Ballistic missile tests by Iran are prohibited under Security Council resolution 1929, which was passed five years ago and remains valid until July’s nuclear deal goes into effect. At that point, in line with another Security Council resolution, passed immediately after the summer’s nuclear deal, Iran will be “called upon” to refrain for up to eight years from any work on ballistic missiles designed to carry nuclear weapons.
Both countries agree that the missile program is separate from the nuclear deal, which rewards Iran’s agreement to curb its nuclear program with the lifting of sanctions.
However, the US maintains it has the full right to blacklist Iranian entities suspected of involvement in missile development, the Wall Street Journal reported Wednesday.
Earlier Thursday, Iranian Foreign Ministry spokesman Hossein Jaber Ansari told the Islamic Republic News Agency (IRNA) that the possible sanctions were “unilateral, arbitrary and illegal.”
He said Iran would respond to “any kind of interventionist adventures by Washington in this regard.” He did not give details about the nature of an Iranian response.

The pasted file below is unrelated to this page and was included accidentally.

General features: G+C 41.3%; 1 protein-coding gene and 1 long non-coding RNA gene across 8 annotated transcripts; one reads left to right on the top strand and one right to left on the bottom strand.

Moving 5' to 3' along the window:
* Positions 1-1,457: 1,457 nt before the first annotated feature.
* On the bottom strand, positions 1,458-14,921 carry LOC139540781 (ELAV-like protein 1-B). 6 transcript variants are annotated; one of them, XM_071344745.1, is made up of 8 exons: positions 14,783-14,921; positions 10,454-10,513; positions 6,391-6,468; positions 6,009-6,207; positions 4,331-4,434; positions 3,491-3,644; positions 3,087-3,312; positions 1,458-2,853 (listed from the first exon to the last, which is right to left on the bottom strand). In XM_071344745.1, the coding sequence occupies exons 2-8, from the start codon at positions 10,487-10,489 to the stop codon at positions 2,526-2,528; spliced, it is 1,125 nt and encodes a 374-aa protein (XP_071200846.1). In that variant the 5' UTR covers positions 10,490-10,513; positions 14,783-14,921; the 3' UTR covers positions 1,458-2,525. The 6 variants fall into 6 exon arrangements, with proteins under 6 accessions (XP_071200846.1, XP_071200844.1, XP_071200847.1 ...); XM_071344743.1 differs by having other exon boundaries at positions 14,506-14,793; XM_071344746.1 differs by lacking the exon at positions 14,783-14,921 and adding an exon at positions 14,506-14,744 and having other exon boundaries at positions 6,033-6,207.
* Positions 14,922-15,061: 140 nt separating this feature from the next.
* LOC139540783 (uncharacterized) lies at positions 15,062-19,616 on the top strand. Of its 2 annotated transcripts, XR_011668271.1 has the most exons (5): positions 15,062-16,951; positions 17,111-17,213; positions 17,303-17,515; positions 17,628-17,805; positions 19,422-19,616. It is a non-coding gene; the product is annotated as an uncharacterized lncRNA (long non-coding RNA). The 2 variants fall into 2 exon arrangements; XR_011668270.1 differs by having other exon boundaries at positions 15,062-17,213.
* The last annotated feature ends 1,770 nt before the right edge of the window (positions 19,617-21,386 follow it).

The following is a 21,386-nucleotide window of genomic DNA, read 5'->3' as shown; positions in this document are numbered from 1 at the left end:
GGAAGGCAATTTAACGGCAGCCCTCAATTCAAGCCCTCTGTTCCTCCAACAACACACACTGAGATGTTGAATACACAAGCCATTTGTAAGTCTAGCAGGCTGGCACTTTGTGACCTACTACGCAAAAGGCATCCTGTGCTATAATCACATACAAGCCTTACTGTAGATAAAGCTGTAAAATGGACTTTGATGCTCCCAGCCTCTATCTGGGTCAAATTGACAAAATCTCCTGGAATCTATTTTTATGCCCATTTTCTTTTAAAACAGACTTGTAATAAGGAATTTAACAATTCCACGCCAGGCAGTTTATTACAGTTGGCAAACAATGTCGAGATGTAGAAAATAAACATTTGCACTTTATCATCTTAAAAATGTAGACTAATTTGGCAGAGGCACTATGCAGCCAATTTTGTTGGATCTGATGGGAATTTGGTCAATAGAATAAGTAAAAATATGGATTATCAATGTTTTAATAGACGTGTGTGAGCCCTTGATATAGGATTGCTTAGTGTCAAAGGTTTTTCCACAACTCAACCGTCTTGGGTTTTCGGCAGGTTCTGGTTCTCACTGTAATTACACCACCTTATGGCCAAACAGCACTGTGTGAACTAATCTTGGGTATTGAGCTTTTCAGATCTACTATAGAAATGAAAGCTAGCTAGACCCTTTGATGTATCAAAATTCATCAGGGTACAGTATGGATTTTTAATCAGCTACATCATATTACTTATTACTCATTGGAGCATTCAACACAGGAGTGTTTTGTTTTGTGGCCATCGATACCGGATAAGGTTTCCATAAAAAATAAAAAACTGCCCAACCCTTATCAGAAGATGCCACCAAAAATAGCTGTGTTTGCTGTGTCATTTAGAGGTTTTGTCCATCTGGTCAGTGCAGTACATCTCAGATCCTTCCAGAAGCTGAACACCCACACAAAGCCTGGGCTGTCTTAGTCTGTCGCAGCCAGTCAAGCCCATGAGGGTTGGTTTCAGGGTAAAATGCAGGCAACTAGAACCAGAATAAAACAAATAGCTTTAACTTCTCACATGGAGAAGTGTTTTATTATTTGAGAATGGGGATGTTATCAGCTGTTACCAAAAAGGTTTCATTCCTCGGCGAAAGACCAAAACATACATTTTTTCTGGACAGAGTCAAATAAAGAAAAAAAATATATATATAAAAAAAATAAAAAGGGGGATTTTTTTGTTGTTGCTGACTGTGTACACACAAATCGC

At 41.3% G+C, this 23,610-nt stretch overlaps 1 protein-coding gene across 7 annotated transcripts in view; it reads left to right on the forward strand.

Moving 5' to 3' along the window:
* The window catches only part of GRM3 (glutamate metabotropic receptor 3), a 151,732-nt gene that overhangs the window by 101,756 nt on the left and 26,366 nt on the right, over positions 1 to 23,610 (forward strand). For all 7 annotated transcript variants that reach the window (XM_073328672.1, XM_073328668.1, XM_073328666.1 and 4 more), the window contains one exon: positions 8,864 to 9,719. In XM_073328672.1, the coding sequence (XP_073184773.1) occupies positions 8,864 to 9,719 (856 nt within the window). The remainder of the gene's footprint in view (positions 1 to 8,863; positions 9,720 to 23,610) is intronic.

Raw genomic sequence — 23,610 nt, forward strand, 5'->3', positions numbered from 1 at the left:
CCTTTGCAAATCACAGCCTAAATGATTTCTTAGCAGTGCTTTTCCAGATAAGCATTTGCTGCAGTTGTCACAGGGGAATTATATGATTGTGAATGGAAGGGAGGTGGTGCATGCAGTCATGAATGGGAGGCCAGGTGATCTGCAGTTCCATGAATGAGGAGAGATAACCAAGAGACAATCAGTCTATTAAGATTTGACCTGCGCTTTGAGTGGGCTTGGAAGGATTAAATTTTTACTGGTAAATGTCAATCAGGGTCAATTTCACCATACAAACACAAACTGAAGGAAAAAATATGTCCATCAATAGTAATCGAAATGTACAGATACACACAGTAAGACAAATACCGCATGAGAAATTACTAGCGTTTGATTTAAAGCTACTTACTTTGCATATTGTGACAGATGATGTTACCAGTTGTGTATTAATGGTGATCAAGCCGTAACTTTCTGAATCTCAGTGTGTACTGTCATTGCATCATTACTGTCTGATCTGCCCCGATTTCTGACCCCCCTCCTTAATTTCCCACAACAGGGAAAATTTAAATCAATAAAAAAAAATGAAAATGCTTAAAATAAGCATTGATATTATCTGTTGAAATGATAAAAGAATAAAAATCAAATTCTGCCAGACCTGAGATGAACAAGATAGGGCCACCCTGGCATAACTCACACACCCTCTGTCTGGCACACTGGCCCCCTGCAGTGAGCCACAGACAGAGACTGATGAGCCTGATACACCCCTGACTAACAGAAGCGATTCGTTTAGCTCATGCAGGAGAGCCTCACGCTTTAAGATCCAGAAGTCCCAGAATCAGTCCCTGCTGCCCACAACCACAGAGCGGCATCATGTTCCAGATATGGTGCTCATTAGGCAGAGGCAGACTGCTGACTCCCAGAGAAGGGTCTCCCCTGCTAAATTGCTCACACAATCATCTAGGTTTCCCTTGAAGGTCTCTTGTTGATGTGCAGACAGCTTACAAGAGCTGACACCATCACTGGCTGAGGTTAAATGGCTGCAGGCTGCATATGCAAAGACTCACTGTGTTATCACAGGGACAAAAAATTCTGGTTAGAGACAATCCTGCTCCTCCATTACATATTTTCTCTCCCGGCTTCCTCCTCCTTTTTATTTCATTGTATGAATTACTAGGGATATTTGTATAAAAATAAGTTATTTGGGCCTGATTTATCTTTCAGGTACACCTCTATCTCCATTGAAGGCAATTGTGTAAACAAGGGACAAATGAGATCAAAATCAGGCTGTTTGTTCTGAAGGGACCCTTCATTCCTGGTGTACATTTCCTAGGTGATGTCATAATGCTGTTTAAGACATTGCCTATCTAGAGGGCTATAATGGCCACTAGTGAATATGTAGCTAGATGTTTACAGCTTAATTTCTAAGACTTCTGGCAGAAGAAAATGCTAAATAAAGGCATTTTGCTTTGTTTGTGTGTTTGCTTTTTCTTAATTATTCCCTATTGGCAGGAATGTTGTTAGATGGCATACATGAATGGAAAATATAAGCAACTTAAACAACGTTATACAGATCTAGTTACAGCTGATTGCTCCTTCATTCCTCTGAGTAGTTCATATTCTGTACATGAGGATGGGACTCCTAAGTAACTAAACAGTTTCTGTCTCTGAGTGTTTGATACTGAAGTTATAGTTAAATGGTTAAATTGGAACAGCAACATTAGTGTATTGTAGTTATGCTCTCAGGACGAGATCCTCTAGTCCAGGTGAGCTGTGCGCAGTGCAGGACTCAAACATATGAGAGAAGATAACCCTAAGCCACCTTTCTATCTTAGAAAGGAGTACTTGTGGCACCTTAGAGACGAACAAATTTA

Reuters reported earlier this month on a confidential report from UN sanctions monitors which noted that the medium-range rocket tested by Iran on October 10 was a ballistic missile capable of delivering a nuclear warhead.
Iran insists that the Emad missile test-fired in October is a “conventional” weapon, and that it is not working on nuclear weapons. It claims that the Security Council resolution applies to missiles “designed” to carry a nuclear warhead, not “capable of” doing so.
The strategic Persian Gulf waterway, which sees nearly a third of all oil traded by sea pass through it, has been the scene of past confrontations between America and Iran, including a one-day naval battle in 1988.
Military vessels taking part in the war against the Islamic State group in Iraq and Syria also pass through the narrow waterway between Iran and Oman. On Saturday, the USS Harry S. Truman, the USS Bulkeley destroyer and France’s the FS Provence were passing through it, said Cmdr. Kyle Raines, a US Central Command spokesman.